....Although Silver argued rather convincingly that there was a cover-up of SRD failings (translated into Blamey's blunder) and putting the blame on the Americans, it is difficult to dismiss the evidence from the AGAS operational report of February-May 1945. From my own research I tend to agree with Powell that the rescue of POWs was low in the priority of the AIF. Preparations were in earnest for the launching of the OBOE operations, and it would have been a diversion of effort to mount a rescue attempt in the midst of the overall invasion plan. Furthermore, as pointed out, there was a genuine fear that an attempted rescue operation might effectively sign the death warrant for all POWs and civilian internees. History, however, did not witness a Japanese massacre of POWs but during the momentous months prior to the landings, a Japanese vindictive backlash was a real possibility. "The bitter irony of this concern," Powell pointed out, "is that when some might have been saved, all were left to die."

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Peter H
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Re: Operation Kingfisher

Post by Peter H » 27 Oct 2009 09:47

http://members.iinet.net.au/~gduncan/ma ... cific.html
OPERATION 'KINGFISHER'

The code name for the rescue operation planned to liberate the Australian and British prisoners of war confined at Sandakan. In the planning stage for months under the direction of Australian General Sir Thomas Blamey and the Special Reconnaissance Department (SRD) the operation was bungled from the start owing to ineptitude, incompetence, petty jealousies and lack of decision making. The egosticistical US General Douglas MacArthur (not very popular in Australia) nevertheless gave it his unqualified support, but history has wrongly blamed MacArthur who became the scapegoat for Kingfisher's failure. Blamey stated that aircraft and ships were not available for the rescue operation, that MacArthur needed them for 'other purposes' (no doubt, the proposed invasion of Japan). After thirty years the Kingfisher files were released for public access. They show that the RAAF had a pool of around 40 Dakota DC-3s and B24 Liberators in hand and that only 30 were needed for the paratroop assault on Sandakan for which 800 paratroops had trained in the Atherton Tablelands in Queensland. (although they were never told for what purpose) After months of planning, the rescue operation never took place and so, 2,428 Australian and British POWs...died.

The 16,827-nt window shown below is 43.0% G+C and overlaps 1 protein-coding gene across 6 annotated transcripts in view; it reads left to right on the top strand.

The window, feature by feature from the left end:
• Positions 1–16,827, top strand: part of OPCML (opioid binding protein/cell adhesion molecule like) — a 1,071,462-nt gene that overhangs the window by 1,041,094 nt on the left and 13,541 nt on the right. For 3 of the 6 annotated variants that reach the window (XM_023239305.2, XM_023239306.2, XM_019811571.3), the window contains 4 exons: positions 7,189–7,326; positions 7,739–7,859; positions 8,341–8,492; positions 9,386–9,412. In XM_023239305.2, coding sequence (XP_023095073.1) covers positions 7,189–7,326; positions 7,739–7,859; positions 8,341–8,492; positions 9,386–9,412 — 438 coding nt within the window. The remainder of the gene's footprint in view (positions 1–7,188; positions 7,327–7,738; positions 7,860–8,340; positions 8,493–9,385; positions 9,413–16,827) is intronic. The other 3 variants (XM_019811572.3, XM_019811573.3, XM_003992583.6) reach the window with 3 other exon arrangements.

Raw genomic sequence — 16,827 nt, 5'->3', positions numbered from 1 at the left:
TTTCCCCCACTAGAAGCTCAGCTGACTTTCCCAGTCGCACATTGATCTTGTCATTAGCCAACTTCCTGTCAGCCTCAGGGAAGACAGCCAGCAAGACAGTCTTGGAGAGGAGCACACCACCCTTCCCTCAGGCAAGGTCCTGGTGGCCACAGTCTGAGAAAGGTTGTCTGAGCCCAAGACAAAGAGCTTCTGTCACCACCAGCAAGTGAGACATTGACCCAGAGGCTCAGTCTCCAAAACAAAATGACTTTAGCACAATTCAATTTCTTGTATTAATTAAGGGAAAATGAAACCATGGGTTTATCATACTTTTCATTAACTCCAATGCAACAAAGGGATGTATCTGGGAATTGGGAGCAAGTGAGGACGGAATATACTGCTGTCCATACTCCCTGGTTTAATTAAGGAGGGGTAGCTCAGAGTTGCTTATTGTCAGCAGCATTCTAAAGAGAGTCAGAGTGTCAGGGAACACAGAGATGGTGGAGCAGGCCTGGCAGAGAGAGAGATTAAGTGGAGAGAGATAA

Map of the Sandakan Death March,west to Ranau fron Wartime,AWM,Issue 30 2005,Article by Peter Stanley "Sandakan:The Greatest Atrocity".
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hoot72
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Re: Operation Kingfisher

Post by hoot72 » 28 Jan 2020 07:33

The mission was never taken seriously and never left the planning stage or desk. There was never a rescue plan until late July/Early August 1945.
And even that mission was cancelled the day before the rescue once they found out the prisoners were gone and there was nobody left in the camp.
Whever we went, whatever we did, we quoted the songs: https://www.youtube.com/watch?v=tgUhjWJVVCQ&t=199s